Antibiotic Prophylaxis for Dental Patients at Risk for Infection


The American Academy of Pediatric Dentistry (AAPD) recognizes that numerous medical conditions predispose patients to bacteremia-induced infections. Because it is not possible to predict when a susceptible patient will develop an infection, prophylactic antibiotics are recommended when these patients undergo procedures that are at risk for producing bacteremia. These recommendations are intended to help practitioners make decisions regarding antibiotic prophylaxis for dental patients at risk.


Recommendations on antiobiotic prophylaxis for dental patients at risk for infection were developed by the Clinical Affairs Committee and adopted in 1990. This document is a revision of the previous version, last revised in 2011, and based on a review of current dental and medical literature pertaining to post procedural bacteremia-induced infections. This revision included database searches using key terms: infective endocarditis (IE), bacteremia, antibiotic prophylaxis, and dental infection. Articles were evaluated by title and/or abstract and relevance to dental care for children, adolescents, and those with special health care needs. Thirty-one citations were chosen from this method and from references within selected articles. When data did not appear sufficient or were inconclusive, recommendations were based upon expert and/ or consensus opinion by experienced researchers and clinicians. In addition, “Prevention of infective endocarditis: Guidelines from the American Heart Association”1,2 and “Prevention of orthopedic implant infection in patients undergoing dental procedures: Guidelines from the American Academy of Orthopedic Surgeons (AAOS) and American Dental Association (ADA)”3,4 were reviewed. 


Bacteremia, bacteria in the bloodstream, is anticipated following invasive dental procedures.5,6  Infective endocarditis is an uncommon but life-threatening complication resulting from bacteremia. The incidence of infections such as IE ranges from 5.0 to 7.9 per 100,000 person-years with a significant increasing trend among women.7  Only a limited number of bacterial species have been implicated in resultant postoperative infections. Viridans group streptococci, Staphylococcus aureus, enterococcus, pseudomonas, serratia, and candida are some of the microorganisms implicated with IE.1,2  The vast majority of cases of IE caused by oral microflora can result from bacteremia associated with routine daily activities such as toothbrushing, flossing, and chewing.1,2  However, antibiotic prophylaxis is recommended with certain dental procedures.1,2,5,6  An effective antibiotic regimen should be directed against the most likely infecting organism, with antibiotics administered shortly before the procedure. When procedures involve infected tissues or are performed on a patient with a compromised host response, additional doses or a prescribed postoperative regimen of antibiotics may be necessary.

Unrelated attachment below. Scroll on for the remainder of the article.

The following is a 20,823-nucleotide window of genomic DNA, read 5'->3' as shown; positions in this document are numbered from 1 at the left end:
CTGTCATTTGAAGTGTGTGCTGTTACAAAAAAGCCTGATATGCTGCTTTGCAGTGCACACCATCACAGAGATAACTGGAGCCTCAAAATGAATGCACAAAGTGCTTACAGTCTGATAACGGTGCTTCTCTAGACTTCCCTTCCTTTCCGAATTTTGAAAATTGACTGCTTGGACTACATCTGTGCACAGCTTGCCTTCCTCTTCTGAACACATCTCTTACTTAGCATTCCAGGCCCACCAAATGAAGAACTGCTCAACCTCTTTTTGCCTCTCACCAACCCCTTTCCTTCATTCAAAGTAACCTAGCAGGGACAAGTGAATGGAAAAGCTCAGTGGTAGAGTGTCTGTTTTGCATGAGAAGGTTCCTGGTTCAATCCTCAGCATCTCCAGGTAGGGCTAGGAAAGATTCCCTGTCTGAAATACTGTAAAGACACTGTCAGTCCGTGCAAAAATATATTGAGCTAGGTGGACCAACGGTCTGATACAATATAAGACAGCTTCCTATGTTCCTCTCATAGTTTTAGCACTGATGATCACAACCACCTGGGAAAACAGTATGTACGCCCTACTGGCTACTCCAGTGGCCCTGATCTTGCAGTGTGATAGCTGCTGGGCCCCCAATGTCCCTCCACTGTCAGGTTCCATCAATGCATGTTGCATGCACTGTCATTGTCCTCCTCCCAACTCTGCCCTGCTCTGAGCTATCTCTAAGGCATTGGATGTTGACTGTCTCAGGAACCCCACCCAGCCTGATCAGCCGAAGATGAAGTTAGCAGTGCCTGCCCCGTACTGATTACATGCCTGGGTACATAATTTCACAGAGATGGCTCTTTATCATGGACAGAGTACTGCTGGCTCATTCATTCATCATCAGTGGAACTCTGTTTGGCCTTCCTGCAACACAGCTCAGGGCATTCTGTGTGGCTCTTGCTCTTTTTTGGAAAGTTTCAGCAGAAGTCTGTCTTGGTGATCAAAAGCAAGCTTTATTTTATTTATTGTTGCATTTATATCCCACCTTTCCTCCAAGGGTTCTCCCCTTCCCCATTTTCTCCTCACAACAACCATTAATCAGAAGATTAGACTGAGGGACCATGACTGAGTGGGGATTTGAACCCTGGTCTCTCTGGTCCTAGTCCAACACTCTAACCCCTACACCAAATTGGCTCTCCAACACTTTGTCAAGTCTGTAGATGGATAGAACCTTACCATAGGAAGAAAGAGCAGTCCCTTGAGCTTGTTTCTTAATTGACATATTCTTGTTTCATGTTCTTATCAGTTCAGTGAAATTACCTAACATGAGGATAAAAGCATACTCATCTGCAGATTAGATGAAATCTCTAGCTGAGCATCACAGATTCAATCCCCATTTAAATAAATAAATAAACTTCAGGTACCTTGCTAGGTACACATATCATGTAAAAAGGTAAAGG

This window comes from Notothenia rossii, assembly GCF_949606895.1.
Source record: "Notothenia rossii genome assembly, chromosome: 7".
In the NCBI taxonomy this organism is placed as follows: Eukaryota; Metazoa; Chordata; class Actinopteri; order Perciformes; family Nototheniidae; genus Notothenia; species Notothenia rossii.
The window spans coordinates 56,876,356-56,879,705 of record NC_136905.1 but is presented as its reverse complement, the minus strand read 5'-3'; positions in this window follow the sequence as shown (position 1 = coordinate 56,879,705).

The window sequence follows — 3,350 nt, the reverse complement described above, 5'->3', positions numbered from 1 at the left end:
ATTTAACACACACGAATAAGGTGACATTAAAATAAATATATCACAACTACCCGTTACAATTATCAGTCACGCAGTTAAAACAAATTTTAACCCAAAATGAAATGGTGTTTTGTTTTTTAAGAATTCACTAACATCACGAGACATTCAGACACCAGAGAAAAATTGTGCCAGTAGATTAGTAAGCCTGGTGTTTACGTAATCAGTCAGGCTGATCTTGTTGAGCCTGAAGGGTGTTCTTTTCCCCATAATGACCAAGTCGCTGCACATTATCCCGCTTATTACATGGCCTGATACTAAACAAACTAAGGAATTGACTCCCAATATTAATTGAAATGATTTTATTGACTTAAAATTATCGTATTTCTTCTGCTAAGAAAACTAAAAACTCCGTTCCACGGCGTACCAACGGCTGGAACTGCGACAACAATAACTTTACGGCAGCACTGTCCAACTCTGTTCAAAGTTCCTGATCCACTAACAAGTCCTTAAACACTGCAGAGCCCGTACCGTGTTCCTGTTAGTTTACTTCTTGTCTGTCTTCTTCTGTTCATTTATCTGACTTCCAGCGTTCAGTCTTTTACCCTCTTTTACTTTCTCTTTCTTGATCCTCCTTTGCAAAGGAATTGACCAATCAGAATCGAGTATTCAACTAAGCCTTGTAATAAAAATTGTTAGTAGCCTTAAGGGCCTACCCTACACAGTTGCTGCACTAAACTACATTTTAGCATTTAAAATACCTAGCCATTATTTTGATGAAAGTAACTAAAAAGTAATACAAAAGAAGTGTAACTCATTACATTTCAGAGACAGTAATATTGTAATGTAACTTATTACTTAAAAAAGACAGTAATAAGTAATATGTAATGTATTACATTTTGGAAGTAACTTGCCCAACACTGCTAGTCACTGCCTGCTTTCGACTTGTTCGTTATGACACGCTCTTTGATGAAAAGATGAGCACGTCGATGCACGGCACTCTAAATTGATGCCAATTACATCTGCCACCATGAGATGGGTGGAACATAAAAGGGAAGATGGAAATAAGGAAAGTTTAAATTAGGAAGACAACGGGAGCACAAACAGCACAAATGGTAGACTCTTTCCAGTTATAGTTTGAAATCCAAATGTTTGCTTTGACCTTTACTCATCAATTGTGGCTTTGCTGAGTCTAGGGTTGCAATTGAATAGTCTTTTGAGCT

Antibiotic usage may result in the development of resistant organisms.1,2,5,6,8,9  Utilization of antibiotic prophylaxis for patients at risk does not provide absolute prevention of infection. Post-procedural symptoms of acute infection (e.g., fever, malaise, weakness, lethargy) may indicate antibiotic failure and need for further medical evaluation.

The decision to use antibiotic prophylaxis should be made on an individual basis. Some medical conditions that may predispose patients to post-procedural infections are discussed below. This is not intended to be an exhaustive list; rather, the categorization should help practitioners identify children who may be at increased risk. If a patient reports a syndrome or medical condition with which the practitioner is not familiar, it is appropriate to contact the child’s physician to determine susceptibility to bacteremia-induced infections.